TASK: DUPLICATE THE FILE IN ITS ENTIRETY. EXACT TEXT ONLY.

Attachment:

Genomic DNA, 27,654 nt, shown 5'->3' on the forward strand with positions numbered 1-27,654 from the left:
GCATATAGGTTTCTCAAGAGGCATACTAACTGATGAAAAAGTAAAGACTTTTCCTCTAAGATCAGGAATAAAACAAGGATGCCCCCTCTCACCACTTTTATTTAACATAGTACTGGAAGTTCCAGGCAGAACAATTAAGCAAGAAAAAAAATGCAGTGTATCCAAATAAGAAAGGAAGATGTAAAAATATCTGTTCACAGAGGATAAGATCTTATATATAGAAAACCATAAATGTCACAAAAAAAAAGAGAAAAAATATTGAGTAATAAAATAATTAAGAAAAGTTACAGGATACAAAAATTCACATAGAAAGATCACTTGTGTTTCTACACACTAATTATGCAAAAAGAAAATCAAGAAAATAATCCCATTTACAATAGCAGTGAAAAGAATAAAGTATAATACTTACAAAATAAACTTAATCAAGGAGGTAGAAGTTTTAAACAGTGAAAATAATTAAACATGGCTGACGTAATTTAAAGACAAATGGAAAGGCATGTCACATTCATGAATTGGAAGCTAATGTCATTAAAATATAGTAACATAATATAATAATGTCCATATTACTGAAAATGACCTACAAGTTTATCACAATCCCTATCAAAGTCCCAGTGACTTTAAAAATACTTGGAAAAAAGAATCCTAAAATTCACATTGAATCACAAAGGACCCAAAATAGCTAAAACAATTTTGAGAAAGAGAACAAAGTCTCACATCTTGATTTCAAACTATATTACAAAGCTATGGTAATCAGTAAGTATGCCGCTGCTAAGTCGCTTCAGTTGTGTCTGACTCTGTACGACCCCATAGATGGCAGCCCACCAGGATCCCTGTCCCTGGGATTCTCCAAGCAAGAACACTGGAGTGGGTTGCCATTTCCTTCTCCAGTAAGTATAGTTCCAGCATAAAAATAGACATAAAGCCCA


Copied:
Genomic DNA, 27,654 nt, shown 5'->3' on the forward strand with positions numbered 1-27,654 from the left:
GCATATAGGTTTCTCAAGAGGCATACTAACTGATGAAAAAGTAAAGACTTTTCCTCTAAGATCAGGAATAAAACAAGGATGCCCCCTCTCACCACTTTTATTTAACATAGTACTGGAAGTTCCAGGCAGAACAATTAAGCAAGAAAAAAAATGCAGTGTATCCAAATAAGAAAGGAAGATGTAAAAATATCTGTTCACAGAGGATAAGATCTTATATATAGAAAACCATAAATGTCACAAAAAAAAAGAGAAAAAATATTGAGTAATAAAATAATTAAGAAAAGTTACAGGATACAAAAATTCACATAGAAAGATCACTTGTGTTTCTACACACTAATTATGCAAAAAGAAAATCAAGAAAATAATCCCATTTACAATAGCAGTGAAAAGAATAAAGTATAATACTTACAAAATAAACTTAATCAAGGAGGTAGAAGTTTTAAACAGTGAAAATAATTAAACATGGCTGACGTAATTTAAAGACAAATGGAAAGGCATGTCACATTCATGAATTGGAAGCTAATGTCATTAAAATATAGTAACATAATATAATAATGTCCATATTACTGAAAATGACCTACAAGTTTATCACAATCCCTATCAAAGTCCCAGTGACTTTAAAAATACTTGGAAAAAAGAATCCTAAAATTCACATTGAATCACAAAGGACCCAAAATAGCTAAAACAATTTTGAGAAAGAGAACAAAGTCTCACATCTTGATTTCAAACTATATTACAAAGCTATGGTAATCAGTAAGTATGCCGCTGCTAAGTCGCTTCAGTTGTGTCTGACTCTGTACGACCCCATAGATGGCAGCCCACCAGGATCCCTGTCCCTGGGATTCTCCAAGCAAGAACACTGGAGTGGGTTGCCATTTCCTTCTCCAGTAAGTATAGTTCCAGCATAAAAATAGACATAAAGCCCA